Archive for the ‘Uncategorized’ Category

Create drop down menu options in Google Sheets


You can easily create a drop-down menu of options in cells in Google Sheets by using the Data Validation tool. See the instructions link to youtube video below.


I use this for tracking data on my own, or for students doing a running record of self-assessment.

Drop down menus
Use the Data Validation tool to create drop-down menus

https://www.youtube.com/watch?v=v3uvwbpQcW4

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Weekly Google Classroom Tips


Google for Education recently tweeted a link to a slideshow of weekly tips for using Google Classroom.

Now, this isn’t just a list of suggestions, they are based on what actually is happening in classrooms! This is something that you will come back to week after week!

Google Classroom Teacher tips

See the slideshow here: http://bit.ly/2nBuY6D

You can access the slideshow by clicking here

Add columns feature in Google Docs


Adding columns to a Google Doc is easy-peasy. From the “FORMAT” menu, choose “COLUMNS” and decide how many columns you’d like your document split into – the max is three regardless of page orientation.
Screenshot 2017-11-29 at 9.22.49 AM

You can also click “more options” and customize the columns further.

Screenshot 2017-11-29 at 12.12.09 PM

 

 

Digital feedback using comments and ‘paint formatting’ tool.


My students do the majority of their writing using Google Docs. This allows me to provide feedback at any time during the writing process. I use two Google Docs tools most often when giving feedback.

First is the COMMENT feature: I select the text I wish to comment upon, click the comment icon that appears (or [command+option+m]), and leave my feedback.

Second is the PAINT FORMAT feature: I use blue highlighting to indicate to the student that there is something wrong that needs fixing, whether it is spelling, capitalization, punctuation, or some other issue. This, hopefully, makes the student think critically about the writing and problem solve. Once I’ve highlighted one area, I can use the ‘paint formatting’ tool to quickly identify other areas of concern.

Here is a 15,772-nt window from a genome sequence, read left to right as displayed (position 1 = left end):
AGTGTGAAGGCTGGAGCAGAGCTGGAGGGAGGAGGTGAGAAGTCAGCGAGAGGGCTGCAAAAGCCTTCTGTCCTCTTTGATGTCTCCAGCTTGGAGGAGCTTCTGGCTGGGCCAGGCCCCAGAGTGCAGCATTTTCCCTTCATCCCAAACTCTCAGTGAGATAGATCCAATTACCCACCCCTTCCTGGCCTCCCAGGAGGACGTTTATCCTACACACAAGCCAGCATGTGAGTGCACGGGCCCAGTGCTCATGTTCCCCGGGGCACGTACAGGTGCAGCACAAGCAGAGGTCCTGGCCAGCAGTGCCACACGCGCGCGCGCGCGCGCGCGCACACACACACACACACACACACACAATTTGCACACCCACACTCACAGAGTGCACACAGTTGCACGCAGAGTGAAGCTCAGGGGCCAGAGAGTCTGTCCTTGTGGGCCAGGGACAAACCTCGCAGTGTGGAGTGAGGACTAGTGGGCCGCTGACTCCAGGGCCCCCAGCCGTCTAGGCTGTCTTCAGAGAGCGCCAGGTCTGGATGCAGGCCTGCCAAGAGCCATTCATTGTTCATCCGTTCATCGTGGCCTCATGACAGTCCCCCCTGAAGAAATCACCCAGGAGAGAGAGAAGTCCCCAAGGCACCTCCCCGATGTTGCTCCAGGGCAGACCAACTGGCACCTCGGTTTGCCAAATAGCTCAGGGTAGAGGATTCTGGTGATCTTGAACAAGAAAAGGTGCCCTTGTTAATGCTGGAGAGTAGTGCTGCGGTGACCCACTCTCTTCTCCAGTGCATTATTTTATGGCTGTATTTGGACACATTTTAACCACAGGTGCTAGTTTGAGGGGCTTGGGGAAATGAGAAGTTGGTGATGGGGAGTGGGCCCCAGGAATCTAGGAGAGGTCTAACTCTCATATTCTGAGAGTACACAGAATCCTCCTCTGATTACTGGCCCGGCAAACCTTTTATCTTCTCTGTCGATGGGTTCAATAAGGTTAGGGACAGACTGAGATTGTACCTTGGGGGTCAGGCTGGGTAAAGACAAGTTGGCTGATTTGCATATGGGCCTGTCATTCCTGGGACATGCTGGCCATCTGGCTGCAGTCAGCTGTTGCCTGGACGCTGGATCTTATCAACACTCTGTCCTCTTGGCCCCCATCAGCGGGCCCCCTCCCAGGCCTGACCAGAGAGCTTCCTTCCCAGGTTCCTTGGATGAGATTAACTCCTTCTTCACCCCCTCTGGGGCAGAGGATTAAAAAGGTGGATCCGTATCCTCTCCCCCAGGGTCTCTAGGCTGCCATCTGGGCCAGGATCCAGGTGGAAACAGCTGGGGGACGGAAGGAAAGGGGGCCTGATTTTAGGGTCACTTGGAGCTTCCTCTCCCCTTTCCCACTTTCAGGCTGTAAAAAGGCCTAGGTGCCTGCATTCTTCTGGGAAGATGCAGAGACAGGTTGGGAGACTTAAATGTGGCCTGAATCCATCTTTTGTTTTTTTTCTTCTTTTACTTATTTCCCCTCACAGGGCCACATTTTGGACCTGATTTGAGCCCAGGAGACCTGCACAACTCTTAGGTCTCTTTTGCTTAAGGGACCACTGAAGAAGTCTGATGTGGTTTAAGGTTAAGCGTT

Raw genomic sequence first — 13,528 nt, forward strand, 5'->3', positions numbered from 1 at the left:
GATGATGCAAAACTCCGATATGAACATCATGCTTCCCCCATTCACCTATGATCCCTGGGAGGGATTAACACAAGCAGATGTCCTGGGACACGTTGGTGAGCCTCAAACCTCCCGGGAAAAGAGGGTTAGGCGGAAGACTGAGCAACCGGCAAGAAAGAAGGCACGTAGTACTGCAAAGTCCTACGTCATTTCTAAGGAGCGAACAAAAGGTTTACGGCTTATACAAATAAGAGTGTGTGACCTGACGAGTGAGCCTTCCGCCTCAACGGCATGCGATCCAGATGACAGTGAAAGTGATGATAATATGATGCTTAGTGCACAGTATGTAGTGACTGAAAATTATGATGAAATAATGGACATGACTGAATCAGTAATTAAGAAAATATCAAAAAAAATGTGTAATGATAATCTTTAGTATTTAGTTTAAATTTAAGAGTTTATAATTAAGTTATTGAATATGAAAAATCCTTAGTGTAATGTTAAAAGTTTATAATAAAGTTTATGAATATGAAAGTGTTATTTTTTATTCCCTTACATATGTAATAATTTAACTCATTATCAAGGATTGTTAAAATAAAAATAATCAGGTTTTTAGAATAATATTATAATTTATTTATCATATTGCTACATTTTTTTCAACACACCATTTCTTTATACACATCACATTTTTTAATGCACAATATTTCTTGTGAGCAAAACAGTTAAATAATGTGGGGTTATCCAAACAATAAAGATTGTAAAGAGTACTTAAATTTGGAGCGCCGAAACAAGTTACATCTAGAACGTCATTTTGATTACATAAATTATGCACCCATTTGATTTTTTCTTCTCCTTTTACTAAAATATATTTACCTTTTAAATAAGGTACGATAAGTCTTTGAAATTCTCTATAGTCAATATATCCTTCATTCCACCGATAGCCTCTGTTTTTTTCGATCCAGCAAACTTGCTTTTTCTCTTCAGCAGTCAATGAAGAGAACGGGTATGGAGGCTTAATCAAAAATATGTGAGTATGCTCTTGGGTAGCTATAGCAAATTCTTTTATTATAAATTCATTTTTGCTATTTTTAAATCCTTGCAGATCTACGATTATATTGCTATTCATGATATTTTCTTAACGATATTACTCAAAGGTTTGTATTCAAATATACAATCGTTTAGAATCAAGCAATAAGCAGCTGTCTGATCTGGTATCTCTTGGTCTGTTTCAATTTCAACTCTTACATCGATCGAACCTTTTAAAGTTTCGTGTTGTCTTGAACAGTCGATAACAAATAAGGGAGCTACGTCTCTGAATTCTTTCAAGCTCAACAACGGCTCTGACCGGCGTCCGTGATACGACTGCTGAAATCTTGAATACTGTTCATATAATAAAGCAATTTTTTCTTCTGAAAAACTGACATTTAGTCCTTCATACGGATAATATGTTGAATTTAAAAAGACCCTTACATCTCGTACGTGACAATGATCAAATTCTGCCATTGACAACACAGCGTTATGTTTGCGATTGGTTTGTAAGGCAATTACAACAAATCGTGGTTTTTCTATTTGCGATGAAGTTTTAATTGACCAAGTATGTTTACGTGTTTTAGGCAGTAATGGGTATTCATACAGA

Watch an example of both of these tools in action:

Annotate (and share) the Internet with Diigo


The Diigo Chrome extension allows the user to highlight and add notes on the website, on a PDF of the site, or a screenshot taken from the site, all from the context menu!

The annotated website (in whatever format you’ve picked) is then sharable!

I’ve used this in my classes. I’ll highlight parts of the text I want students to pay attention to, add a note to provide context or explain an allusion.  See an example here.

Click the logo below to install the extension (it will open in a new tab).

Auto sort results of a Google Form so newest responses are on top!


If you use Google forms to collect data of a long period of time you may want the newest results to post to the top of the spreadsheet. For example, I use a form as a way to track books that kids borrow, I’d rather have the newest book to be borrowed appear at the top of the list.


Here is one way you can do this.

  1. On the bottom left of the sheet click the + to create another sheet
  2. In cell A1 paste the following formula:
    1. =sort('Form Responses 1'!A:H, 1, False)
  3. You may want to double click the title of the new sheet (Which will be “Copy of Form Responses 1” and change it to something more descriptive “Sorted” is what I chose.

 

Remember, this new sheet, “Sorted,” is mirroring the “Form Responses” sheet, so any changes you make to the content will show up on the “Sorted” sheet.

Sharing Links with Students


It has been awhile since I posted (about a year!) and in that time I’ve changed districts and become a dad (first a foster dad and now a pre-adoptive dad!) no wonder I’m so tired!

I teach 9th grade English now instead of 8th (now the title of this blog isn’t accurate!). High school is very different than middle school in a lot of ways. One big difference is that my students have iPads instead of laptops.

Sharing links with students efficiently has become even more important now that students have to type them onto an iPad. Below are 3 ways I share with students.

1.  www.thinglink.com/ It’s a cool visual way to submit a bunch of links to docs, videos, websites, or other resources. It requires a free account.

Here is one I made:
https://www.thinglink.com/scene/614119020714524674
And here it is embedded in my site:
https://sites.google.com/site/9thela/home/cp/the-final


2.  bit.ly is my favorite URL shortening tool by far (I love that you can customize links, track link traffic, etc), but it can also be used to create bundles of links. It does require a free account.

Here is a bundle of speeches I put together to use when I taught
propaganda:
http://bit.ly/speeches4class


3. diigo is a great social bookmarking site but it is also great for annotating websites, then use bit.ly to shorten the link, and add to a bundle of links. This also requires a free account.

I annotated one of the speeches shared in the bundle above:
http://bit.ly/hn4s5p

If you share in other ways let me know, sharing is caring!

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